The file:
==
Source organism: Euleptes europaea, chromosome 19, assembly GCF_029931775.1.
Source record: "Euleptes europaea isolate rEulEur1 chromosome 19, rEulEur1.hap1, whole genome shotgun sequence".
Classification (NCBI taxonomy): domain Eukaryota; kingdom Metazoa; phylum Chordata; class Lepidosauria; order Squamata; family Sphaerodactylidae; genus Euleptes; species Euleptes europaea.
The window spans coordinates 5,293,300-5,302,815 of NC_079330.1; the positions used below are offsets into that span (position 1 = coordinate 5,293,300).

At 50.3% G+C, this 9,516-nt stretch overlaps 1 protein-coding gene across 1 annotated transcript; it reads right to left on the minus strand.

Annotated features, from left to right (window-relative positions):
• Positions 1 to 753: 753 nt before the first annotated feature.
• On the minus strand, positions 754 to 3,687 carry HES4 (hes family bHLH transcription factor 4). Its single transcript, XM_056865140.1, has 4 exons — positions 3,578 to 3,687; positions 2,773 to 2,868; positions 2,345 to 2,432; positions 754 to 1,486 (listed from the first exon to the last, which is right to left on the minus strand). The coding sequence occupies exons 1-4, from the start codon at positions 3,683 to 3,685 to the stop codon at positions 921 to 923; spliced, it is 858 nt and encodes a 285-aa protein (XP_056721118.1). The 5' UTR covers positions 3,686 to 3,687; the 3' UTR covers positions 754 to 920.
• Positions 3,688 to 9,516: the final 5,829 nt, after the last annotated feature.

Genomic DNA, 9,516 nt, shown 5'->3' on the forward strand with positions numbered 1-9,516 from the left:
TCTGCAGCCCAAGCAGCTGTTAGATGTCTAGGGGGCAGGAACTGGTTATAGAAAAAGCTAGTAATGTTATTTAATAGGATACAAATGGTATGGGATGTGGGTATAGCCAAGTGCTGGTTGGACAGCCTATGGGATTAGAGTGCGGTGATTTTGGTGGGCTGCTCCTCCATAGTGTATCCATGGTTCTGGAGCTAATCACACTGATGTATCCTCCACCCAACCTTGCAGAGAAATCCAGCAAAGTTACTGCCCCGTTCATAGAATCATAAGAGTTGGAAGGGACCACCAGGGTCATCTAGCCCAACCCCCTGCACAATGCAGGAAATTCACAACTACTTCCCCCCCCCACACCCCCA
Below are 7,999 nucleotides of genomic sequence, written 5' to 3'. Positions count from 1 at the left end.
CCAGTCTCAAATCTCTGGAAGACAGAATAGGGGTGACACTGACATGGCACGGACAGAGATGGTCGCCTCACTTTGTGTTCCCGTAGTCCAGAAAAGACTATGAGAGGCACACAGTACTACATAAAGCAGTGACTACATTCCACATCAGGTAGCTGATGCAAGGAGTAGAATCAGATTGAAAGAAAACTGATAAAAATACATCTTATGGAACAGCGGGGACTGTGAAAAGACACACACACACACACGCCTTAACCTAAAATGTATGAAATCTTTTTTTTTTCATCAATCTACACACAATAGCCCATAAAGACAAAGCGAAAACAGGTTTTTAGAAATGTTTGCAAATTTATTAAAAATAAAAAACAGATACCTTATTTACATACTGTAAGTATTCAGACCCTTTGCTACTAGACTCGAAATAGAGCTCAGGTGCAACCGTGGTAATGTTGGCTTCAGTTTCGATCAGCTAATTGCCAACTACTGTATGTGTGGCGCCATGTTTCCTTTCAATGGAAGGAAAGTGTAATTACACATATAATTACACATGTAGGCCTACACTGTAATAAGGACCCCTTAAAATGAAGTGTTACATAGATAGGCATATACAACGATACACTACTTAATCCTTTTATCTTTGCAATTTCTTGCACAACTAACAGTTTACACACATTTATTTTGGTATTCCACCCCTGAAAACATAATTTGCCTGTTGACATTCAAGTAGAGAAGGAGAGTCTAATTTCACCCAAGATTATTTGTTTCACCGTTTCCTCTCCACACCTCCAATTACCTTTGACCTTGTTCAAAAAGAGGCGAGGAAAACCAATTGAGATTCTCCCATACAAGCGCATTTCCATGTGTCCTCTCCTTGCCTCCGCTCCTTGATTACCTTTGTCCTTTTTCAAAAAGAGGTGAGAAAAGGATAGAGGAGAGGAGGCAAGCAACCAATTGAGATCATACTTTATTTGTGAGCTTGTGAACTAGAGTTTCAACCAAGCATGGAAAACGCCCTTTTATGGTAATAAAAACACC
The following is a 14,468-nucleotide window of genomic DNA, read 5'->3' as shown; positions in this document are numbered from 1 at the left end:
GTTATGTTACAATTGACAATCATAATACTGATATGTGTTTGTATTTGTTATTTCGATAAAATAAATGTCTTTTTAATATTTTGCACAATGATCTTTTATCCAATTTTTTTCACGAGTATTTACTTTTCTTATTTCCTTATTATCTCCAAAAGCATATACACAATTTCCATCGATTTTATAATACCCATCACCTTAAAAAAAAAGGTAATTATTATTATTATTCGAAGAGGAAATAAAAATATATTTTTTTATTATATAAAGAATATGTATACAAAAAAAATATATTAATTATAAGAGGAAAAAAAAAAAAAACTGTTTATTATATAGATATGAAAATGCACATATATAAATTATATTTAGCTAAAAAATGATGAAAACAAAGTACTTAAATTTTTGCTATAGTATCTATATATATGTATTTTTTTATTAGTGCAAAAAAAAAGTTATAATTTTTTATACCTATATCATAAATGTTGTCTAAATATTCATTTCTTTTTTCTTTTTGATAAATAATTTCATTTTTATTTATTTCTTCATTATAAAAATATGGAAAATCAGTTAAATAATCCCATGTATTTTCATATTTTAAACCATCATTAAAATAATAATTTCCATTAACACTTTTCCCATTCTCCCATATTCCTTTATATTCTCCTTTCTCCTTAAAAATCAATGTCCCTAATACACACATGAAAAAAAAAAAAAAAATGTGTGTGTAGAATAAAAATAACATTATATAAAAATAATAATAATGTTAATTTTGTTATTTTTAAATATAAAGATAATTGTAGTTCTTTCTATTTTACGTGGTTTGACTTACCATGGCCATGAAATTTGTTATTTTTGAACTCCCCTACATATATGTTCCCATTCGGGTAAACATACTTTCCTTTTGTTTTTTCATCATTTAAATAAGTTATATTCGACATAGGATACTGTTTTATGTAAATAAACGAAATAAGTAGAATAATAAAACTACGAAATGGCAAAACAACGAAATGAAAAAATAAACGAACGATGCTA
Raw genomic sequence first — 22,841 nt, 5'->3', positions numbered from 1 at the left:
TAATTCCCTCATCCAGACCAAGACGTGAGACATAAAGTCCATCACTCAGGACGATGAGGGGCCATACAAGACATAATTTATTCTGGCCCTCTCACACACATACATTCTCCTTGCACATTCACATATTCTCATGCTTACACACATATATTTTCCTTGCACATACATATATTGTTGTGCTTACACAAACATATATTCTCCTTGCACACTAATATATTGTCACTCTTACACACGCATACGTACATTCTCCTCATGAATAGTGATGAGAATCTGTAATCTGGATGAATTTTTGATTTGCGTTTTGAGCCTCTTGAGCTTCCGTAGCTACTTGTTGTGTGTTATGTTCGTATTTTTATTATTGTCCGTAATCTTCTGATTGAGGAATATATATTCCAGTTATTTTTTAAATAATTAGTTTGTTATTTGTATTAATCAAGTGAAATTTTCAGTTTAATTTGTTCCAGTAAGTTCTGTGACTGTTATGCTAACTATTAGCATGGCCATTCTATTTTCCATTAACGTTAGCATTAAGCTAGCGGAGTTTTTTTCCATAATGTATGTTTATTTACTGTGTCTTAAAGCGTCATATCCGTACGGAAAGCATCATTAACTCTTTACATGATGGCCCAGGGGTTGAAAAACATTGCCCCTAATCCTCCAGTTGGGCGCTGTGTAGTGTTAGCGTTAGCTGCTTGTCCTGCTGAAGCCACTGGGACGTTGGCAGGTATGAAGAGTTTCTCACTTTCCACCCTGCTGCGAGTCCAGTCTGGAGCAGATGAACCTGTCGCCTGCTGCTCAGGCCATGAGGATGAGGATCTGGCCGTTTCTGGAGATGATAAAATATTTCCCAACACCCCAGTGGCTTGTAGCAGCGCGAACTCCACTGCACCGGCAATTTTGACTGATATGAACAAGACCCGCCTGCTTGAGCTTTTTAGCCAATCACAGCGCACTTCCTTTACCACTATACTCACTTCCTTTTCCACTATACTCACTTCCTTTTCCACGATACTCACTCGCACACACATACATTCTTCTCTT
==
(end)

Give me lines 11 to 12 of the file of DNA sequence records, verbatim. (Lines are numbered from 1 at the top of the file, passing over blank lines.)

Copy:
TCTGCAGCCCAAGCAGCTGTTAGATGTCTAGGGGGCAGGAACTGGTTATAGAAAAAGCTAGTAATGTTATTTAATAGGATACAAATGGTATGGGATGTGGGTATAGCCAAGTGCTGGTTGGACAGCCTATGGGATTAGAGTGCGGTGATTTTGGTGGGCTGCTCCTCCATAGTGTATCCATGGTTCTGGAGCTAATCACACTGATGTATCCTCCACCCAACCTTGCAGAGAAATCCAGCAAAGTTACTGCCCCGTTCATAGAATCATAAGAGTTGGAAGGGACCACCAGGGTCATCTAGCCCAACCCCCTGCACAATGCAGGAAATTCACAACTACTTCCCCCCCCCACACCCCCA
Below are 7,999 nucleotides of genomic sequence, written 5' to 3'. Positions count from 1 at the left end.